Further evidence of farms as a category of premises at high risk of causing water to be unsafe as a consequence of unsuitable water supply arrangements
In October, the occupier of a farm premises reported discoloured tap water to the water company shortly after fire fighting activity in the neighbourhood. Samples collected by the water company contained E.coli and Clostridia. A fittings inspection carried out at the farm premises identified a cross connection between a raw water source intended for cattle troughs and the mains water supply used for domestic purposes in the dwelling.
The owner of the farm premises had no understanding of the origin of the raw water source on his premises. The water company later established that the raw water came from a connection into a transfer main between a raw water storage reservoir and a canal. When a hydrant on the local mains supply was used by the fire brigade this would have caused a fall in mains pressure that would have been sufficient to draw raw water back through the illegal connection into the mains. Figure 17 shows how the two water supplies were connected (and subsequently disconnected) on the farm premises. Note how originally both supplies were feeding into a cistern and only a manually operated gate valve separated them.
The water company explained the serious infringement and served a fittings regulations Notice under Section 75 of the Water Industry Act 1991. The customer immediately disconnected the cross connection (see Figure 17). Following the removal of the cross connection and disinfection of the pipework to the property, the water supply to the property was found to be of good quality.
Figure 17: Supply arrangements
This case study is one of a growing number demonstrating how the water supply arrangements on farm premises can often lack essential safeguards. Water used for livestock watering can be derived from all manner of sources and quite often these will be connected up to the domestic water supply (public or private) as a standby arrangement. These connections are often not made by a competent plumber (for example, one registered under the WaterSafe scheme). The Inspectorate advises local authorities to work collaboratively with water companies to raise awareness of risk through providing owners of farm premises in their area with the relevant Water Regulations Advisory Scheme (WRAS) leaflet and by sharing intelligence about non-compliant behaviour associated with a farm premises with the local water company. The leaflet may be found at http://www.wras.co.uk/pdf_files/WRAS Agricultural Premises 2012.pdf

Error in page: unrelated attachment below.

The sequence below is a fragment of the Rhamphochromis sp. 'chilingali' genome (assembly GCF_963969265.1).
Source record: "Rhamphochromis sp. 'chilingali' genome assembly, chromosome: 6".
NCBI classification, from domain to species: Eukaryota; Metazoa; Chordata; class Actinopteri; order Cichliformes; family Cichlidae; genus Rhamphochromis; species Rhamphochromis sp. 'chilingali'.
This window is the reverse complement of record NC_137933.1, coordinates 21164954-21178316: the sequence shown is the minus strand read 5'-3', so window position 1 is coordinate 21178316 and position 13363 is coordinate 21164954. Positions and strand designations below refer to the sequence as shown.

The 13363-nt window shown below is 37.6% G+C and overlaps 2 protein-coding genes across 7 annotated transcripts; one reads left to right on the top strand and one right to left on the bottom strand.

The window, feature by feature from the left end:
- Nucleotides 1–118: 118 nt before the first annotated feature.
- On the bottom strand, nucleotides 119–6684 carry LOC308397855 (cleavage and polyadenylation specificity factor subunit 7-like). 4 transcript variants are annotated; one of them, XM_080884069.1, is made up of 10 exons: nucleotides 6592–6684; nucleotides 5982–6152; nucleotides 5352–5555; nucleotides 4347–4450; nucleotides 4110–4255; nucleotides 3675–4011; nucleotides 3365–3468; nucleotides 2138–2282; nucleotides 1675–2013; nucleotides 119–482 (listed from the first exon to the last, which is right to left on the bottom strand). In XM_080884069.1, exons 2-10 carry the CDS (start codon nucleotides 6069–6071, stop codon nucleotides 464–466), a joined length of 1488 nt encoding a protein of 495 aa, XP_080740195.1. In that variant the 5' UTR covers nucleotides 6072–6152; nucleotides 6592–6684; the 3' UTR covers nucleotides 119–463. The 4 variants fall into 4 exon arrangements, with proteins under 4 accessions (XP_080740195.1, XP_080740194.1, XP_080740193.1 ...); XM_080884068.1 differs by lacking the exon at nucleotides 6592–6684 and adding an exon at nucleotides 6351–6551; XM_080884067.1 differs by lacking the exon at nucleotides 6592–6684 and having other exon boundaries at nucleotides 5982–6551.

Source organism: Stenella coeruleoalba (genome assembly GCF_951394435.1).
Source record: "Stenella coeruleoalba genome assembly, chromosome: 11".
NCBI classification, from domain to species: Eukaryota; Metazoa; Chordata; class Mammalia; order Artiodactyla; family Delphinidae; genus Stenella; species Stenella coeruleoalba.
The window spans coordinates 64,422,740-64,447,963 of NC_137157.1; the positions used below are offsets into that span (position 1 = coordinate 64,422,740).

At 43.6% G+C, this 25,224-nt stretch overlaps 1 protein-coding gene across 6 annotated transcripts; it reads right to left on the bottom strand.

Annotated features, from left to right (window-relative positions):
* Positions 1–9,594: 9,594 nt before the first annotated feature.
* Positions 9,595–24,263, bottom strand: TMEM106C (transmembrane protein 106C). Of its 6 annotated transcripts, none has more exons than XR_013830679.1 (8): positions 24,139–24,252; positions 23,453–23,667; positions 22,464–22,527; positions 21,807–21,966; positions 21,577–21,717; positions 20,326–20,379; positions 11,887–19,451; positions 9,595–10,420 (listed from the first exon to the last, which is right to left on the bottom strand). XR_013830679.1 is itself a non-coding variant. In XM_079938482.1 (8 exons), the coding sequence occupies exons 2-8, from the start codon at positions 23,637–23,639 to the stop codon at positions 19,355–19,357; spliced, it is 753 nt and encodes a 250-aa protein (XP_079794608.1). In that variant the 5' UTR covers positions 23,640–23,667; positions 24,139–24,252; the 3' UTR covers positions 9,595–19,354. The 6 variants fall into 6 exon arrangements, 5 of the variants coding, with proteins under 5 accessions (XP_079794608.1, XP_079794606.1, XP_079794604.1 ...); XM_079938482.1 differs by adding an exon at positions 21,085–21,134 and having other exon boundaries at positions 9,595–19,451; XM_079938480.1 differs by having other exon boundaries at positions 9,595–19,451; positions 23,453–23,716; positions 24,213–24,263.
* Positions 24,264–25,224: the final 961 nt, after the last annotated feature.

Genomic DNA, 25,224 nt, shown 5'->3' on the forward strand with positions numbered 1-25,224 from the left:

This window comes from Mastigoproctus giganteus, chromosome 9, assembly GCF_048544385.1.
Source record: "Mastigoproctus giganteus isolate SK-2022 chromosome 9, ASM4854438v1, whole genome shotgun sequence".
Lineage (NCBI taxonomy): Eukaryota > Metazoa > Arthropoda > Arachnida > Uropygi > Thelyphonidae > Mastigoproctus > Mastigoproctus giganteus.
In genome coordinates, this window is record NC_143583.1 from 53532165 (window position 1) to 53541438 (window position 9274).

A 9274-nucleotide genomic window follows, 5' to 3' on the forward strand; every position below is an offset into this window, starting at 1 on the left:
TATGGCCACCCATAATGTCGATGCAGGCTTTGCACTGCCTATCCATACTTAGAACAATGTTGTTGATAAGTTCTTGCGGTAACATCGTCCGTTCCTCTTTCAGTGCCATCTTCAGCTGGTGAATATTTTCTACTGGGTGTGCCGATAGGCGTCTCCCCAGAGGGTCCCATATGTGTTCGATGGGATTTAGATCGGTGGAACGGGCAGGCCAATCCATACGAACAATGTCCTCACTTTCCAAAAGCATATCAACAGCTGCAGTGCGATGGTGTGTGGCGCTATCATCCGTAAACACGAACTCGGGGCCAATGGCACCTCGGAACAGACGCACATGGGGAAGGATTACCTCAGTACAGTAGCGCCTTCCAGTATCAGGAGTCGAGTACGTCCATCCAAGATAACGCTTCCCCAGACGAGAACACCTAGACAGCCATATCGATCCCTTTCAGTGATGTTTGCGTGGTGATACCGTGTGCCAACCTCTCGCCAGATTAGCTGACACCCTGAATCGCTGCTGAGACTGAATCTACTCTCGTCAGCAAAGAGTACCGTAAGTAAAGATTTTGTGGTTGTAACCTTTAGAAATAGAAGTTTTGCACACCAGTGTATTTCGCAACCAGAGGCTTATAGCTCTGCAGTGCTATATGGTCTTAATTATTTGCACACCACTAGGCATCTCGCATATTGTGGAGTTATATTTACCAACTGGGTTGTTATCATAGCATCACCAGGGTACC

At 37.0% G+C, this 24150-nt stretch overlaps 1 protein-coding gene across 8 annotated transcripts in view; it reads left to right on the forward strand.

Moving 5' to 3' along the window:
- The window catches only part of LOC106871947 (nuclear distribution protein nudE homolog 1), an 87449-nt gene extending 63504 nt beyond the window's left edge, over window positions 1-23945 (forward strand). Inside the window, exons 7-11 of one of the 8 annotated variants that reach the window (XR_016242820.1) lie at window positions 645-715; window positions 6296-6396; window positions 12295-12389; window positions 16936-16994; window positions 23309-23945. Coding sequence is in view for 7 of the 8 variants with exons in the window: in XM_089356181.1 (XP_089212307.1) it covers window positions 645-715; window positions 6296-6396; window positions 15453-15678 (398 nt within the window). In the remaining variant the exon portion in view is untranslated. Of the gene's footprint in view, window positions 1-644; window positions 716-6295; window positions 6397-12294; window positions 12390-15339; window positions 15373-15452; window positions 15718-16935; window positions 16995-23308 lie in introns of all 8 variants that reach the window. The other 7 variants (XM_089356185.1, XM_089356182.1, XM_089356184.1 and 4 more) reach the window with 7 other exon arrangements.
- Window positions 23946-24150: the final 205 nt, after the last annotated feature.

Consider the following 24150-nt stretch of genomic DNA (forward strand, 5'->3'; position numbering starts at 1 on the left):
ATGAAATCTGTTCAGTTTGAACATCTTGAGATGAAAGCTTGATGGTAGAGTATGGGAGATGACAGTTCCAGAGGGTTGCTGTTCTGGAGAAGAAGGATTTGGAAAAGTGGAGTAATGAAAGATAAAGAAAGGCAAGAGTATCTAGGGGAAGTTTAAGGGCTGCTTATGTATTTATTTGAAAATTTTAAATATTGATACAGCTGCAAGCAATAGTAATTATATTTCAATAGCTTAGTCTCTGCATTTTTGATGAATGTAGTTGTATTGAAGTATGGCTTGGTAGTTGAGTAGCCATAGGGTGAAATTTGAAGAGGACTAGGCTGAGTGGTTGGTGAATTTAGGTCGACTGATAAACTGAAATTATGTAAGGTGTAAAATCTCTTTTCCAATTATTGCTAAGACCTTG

We use 3 types of cookie. You can choose which cookies you're happy for us to use.
Strictly necessary cookies
These essential cookies do things like remember your progress through a form.
They always need to be on.
Cookies that measure website use
We use Google Analytics to measure how you use the website so we can improve it based on user needs.
Google Analytics sets cookies that store anonymised information about:
how you got to the site
the pages you visit on dwi.gov.uk and how long you spend on each page
what you click on while you're visiting the site
Cookies that help with our communications and marketing
Some dwi.gov.uk pages may contain content from other sites, like YouTube or Flickr, which may set their own cookies. These sites are sometimes called ‘third party’ services. This tells us how many people are seeing the content and whether it’s useful.
In addition, if you share a link to a dwi.gov.uk page, the service you share it on (for example, Facebook) may set a cookie. We have no control over cookies set on other websites - you can turn them off, but not through us.